Circle Workshop – Art for the Heart

Circle Workshop – Art for the Heart

The very first marks or drawings made by a young child are often circular scribbles, being the first stage of creating the visual form of a human face. At the beginning of another Art for the Heart term I invite participants including several new group members to think about the circle form, or use it, while making art. Several pre-cut circles were offered as templates, prompts or stimuli. 


The embryonic form invites new beginnings. “We grow from a tiny round egg, encircled in the womb, once born, we find ourselves on a planet that is itself circular, moving in a circular orbit around the sun. We are anchored to the earth by gravity so that we are not conscious of our spinning. Yet our bodies know. If we look even deeper to the level of the atoms that comprise our bodies, we find yet another universe where elements whirl in curving patterns. The subliminal experience of circular movements, like the memory of our mother’s womb, is encoded in our bodies. Thus we are predisposed to respond to the circle. We share these facts of human life with all human beings both ancient and modern.” (Fincher, S. Creating Mandalas, 1991)


Group members incorporated the circle forms into their artwork rather than making mandalas. Mandala means centre, circumference, or magic circle. “Carl Jung adopted this sanskrit word (mandala) to describe the circle drawings he and his patients did. Jung associated the mandala with the Self, the centre of the total personality. He suggested that the mandala shows the natural urge to live out our potential, to fulfill the pattern of our whole personality. Growth towards wholeness is a natural process that brings to light one’s uniqueness and individuality.” (Fincher, Ibid)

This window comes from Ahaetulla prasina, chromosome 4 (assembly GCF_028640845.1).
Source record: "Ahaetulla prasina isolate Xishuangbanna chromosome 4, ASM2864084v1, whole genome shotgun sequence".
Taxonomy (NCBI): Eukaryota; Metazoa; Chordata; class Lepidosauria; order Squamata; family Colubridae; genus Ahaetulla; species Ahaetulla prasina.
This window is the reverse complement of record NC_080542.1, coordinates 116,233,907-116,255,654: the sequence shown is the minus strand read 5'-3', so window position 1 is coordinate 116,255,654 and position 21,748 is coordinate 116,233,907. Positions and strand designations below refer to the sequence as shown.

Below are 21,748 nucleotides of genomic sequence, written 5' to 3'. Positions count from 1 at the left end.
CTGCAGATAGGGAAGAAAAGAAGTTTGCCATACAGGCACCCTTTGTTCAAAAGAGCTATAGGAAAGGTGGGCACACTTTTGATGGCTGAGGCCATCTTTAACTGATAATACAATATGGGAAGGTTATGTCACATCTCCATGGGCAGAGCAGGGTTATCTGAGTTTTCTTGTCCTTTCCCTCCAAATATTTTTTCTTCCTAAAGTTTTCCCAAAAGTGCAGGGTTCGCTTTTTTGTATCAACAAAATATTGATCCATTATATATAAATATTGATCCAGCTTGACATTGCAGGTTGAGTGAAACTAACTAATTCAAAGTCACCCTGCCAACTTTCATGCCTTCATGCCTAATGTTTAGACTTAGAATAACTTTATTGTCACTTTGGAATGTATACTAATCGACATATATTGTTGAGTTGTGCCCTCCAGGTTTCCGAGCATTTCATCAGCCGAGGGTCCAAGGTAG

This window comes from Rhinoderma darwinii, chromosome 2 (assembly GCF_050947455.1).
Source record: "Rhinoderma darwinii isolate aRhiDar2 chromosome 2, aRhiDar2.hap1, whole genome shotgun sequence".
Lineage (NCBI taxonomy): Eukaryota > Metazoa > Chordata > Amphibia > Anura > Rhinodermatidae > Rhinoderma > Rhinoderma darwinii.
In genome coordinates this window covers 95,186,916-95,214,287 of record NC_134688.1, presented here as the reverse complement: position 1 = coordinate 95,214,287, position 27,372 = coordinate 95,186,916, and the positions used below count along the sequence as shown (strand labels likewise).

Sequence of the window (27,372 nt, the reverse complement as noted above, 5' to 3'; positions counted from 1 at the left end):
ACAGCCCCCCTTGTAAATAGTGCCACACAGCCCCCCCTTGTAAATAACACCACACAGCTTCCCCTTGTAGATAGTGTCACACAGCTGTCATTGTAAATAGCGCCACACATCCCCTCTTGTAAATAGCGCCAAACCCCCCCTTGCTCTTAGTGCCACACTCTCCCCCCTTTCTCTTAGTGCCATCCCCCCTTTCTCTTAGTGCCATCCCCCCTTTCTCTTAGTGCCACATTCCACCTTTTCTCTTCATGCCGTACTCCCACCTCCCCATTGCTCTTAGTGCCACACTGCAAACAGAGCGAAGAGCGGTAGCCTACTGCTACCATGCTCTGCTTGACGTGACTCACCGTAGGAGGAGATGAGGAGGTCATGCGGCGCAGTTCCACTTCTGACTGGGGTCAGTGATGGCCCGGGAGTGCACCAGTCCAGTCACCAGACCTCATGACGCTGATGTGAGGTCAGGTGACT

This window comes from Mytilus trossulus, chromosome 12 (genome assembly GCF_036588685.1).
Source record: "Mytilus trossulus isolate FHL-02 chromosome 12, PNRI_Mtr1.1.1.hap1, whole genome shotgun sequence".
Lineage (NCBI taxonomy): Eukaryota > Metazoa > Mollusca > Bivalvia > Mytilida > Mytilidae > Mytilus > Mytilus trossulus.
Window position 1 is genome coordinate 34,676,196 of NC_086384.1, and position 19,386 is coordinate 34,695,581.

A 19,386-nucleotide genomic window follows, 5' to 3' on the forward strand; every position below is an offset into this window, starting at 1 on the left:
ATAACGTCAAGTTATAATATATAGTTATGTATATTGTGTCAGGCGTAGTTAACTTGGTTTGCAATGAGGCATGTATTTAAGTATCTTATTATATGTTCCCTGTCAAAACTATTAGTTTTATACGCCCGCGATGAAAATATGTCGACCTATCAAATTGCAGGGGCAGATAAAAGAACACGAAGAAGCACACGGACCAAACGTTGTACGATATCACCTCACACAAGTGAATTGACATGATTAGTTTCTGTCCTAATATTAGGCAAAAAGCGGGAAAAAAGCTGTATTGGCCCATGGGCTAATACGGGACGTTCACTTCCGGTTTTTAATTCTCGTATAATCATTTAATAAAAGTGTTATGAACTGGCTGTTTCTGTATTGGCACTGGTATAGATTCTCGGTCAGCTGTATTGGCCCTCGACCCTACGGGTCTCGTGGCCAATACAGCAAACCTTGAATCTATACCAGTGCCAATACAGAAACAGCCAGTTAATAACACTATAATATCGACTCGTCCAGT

“The mandala circle mirrors the Self as the container for the psyche’s striving toward self-realisation or wholeness. How can we create a sacred space into which we can invite the Self? Mandalas contain and organise archetypal energies from the unconscious in a form that can be assimilated by consciousness.” (Fincher)


After making art the group sit on chairs in a circle, around the circular rug, to reflect together on the artworks. Each person shares their own thoughts about their artwork and their responses to the artwork of the others.


Reference: Creating Mandalas  by Susan Fincher. (Shambhala Publications Inc. 1991)


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